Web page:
there we crawled out through the hole. Imagery . and laid around the raft as she floated along. and telling fortunes. being more like speech than Huck’s narration. and a little of everything. While this differs from the rest of the book.” This phrase would not be used in formal writing. 10. Here. I begged. their speech fits with their character. Other characters. The dialogue in the book is similar. Twain gives a sense of childish fun and adventure. but still it is understandable. Huck lists off some of the professions that the duke and king did while on the journey. but Twain uses it here with good effect. such as missionarying. and mesmerizing. and dreadful blue and desperate. by the half a day at a time. it gets sometimes difficult to understand. an roared and cussed. Some of the professions are obviously wrongly put. speak fluently and correctly. So at last they got just about dead broke. but he laughed such a screechy laugh. This is easily believable as the speech of Huck.” This passage is again simple and easy to understand. However. thinking and thinking. and he see me and went for me. and told him I was only Huck. He chased me round and round the place with a clasp knife. so we had a right down good sociable time. with hands that looked like the’d been cawed.” This is a typical passage from out of Huck Finn. Huck uses the term. the characters ramble and string various phrases together. but always simple. “right down good sociable time. and doctoring. such as the Judge and Wilks brothers. Passage 2: “They tackled missionarying. and saying he would kill me. Occasionally.” Twain’s writing is clear and simple. Syntax Twain’s syntax is simple and informal often breaking laws of grammar to do so. and so home to bed. It is apparent that the writing style is simple and informal. it conveys a feeling of desperation. but they couldn’t seem to have no luck. There is nothing too difficult about the passage and it is easy to understand. and kept on chasing me up. anything a person would normally do while speaking. Passage 3: “Jim had plenty of corncob pipes and tobacco. calling me the Angel of death. In passage 2. and never saying nothing. Tom was in high spirits. 9. and then I couldn’t come for him no more.Passage 1: “By and by he rolled out and jumped up to his feet looking wild. At the same time. In passage 3. He said it was the best fun he ever had in his life. Huck’s narration is like normal speech so it is sometimes in fragments and incomplete sentences.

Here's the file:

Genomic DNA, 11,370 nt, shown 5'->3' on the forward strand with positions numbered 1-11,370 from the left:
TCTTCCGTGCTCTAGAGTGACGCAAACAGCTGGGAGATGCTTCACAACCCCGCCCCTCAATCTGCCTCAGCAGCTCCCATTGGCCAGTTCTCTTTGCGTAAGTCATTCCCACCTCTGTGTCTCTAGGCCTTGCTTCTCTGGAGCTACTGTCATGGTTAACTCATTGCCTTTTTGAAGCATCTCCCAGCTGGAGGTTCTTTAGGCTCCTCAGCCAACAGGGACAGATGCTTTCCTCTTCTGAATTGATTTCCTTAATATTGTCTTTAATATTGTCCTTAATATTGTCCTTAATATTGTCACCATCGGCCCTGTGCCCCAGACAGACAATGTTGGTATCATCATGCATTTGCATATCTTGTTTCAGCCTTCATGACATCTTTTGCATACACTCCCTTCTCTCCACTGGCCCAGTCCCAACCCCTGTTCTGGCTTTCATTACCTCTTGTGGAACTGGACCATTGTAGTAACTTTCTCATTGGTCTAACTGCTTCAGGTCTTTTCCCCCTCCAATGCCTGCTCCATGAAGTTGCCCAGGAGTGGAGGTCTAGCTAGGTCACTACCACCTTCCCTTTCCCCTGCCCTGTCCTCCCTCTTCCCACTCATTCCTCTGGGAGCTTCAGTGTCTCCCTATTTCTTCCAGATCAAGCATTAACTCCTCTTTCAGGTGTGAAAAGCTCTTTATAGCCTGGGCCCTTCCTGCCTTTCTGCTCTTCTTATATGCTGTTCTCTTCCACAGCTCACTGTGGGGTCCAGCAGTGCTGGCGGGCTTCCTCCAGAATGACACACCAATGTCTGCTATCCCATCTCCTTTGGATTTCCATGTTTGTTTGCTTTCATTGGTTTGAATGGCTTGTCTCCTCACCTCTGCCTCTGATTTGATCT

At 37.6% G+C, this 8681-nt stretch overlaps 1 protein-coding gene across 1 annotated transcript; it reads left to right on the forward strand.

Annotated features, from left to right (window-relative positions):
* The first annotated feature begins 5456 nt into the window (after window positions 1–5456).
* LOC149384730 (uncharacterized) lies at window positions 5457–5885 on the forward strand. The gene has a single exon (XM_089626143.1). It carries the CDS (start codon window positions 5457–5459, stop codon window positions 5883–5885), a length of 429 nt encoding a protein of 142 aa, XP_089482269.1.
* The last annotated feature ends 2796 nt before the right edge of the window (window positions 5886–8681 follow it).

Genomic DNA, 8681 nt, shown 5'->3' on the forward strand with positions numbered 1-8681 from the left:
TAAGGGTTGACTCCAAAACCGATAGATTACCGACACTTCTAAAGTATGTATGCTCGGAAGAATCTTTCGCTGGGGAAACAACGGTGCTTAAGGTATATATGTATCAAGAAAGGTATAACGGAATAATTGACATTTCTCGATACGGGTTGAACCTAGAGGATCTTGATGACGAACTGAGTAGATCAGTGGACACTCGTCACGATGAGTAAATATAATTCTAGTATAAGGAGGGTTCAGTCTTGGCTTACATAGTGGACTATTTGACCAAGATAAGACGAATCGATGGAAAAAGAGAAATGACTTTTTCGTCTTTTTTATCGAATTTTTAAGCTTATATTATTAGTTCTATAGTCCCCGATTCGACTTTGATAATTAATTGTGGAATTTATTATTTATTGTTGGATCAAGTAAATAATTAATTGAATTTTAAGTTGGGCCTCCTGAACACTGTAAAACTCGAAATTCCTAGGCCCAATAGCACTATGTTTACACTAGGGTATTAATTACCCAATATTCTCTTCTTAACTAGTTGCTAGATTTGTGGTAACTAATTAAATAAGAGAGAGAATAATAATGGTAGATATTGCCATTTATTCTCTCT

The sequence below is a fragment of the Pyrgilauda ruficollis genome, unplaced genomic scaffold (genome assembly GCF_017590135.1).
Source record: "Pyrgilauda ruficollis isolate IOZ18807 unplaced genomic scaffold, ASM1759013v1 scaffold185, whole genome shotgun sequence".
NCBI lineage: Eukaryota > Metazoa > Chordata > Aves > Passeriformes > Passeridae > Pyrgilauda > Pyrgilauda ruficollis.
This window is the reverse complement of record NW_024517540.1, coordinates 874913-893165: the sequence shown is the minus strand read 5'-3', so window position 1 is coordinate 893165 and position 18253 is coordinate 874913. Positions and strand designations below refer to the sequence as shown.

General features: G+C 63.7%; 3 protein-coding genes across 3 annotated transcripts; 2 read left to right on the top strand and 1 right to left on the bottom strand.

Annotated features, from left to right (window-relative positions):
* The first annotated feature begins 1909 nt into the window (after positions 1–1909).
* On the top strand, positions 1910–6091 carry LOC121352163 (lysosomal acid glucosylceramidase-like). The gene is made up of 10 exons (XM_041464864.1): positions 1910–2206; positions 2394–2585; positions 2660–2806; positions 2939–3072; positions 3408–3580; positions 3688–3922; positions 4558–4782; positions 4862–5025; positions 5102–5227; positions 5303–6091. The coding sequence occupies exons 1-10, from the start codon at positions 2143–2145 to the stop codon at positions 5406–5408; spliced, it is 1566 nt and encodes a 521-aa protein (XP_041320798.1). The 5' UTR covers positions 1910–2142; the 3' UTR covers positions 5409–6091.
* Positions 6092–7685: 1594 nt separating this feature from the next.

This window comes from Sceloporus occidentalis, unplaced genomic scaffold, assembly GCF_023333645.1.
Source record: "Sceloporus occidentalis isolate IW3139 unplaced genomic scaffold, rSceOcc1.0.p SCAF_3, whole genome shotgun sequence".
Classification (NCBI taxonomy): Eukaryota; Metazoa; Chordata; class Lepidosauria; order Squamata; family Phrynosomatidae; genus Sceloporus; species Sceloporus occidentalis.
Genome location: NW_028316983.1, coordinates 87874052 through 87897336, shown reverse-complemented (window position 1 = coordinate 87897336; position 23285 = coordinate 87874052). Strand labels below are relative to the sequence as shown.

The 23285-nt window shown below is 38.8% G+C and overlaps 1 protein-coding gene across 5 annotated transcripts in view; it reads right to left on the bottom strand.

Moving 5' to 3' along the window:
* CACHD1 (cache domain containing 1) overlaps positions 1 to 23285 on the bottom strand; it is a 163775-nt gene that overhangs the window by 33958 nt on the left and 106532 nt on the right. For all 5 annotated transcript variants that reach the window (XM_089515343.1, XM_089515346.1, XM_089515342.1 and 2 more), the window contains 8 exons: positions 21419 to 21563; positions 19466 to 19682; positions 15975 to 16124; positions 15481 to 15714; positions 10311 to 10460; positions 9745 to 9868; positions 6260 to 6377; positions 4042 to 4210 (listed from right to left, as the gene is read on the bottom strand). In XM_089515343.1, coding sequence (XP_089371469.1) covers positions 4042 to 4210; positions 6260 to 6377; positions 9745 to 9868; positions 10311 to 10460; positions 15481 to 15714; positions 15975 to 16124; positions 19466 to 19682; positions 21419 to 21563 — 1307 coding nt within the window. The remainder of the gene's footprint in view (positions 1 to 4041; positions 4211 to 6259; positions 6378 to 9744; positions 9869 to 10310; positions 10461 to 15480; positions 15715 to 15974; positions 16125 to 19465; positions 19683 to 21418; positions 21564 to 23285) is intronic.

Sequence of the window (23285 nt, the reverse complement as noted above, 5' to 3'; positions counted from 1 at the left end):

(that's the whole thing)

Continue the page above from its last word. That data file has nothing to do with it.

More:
But occasionally applies it to steam boats. Symbolism A symbol that Twain uses throughout the book is that of the river. especially during descriptive passages.. we see the southern attitude toward slaves and blacks. there are some cases of figurative language. “shining like red-hot teeth. Widow Douglass and her sister Miss Watson symbolized society and civilization. “. 12. independence. and through him. Jim says. to Hamlet and Romeo and Juliet. An example of verbal irony is .” Jim compares trash with the people who play tricks on their friends. Also. Once saying that it was. he said of the duke and king that they “slept like dead people. en trash is what people is dat puts dirt on de head or dey fren’s en makes ‘em ashamed. Ironic Devices Twain uses a lot of irony in this book to give it a little humor. The main image is that of the Mississippi River.” There are many allusions to other works in Huck Finn. Figurative Language In this book. Twain uses much imagery to create a certain mood in his story. Twain does not use much figurative language since he is limited by the use of Huck as the narrator. Also. typifying the type of life Huck wants to live. However. He is more than a character in the book but symbolizes all the slaves in the south. and sometimes mysterious. It is often tranquil and relaxing. 11. The river is described as wild and free flowing. Through him. Twain gives an example of a metaphor during one of Jim’s talks with Huck.” Twain rarely uses personification in this work. it would not make sense to use too much figurative language since that would be like expecting an uncivilized adolescent to use a lot of figurative language in his speech. Also during the plays of the duke and king. It symbolizes freedom. Tom Sawyer. Twain does use many similes throughout the book. 13. it serves as a sort of time line as the readers go along the story. He also alludes to Twain’s earlier work. Huck flees civilization to life on the river to live freely and have an adventure. Most of the ironic situations stem out of Huck’s youth and gullibility. we also see the humanity even in slaves. Early in the book. Because Huck is the narrator. They tried to civilize Huck but Huck would have nothing to do with them and ran from them just as he did from civilization. For example. he alludes.. Huck escapes from everything on the river. and life in the wild. he alludes to the story of Moses and the Bullrushers. Another symbol is Jim.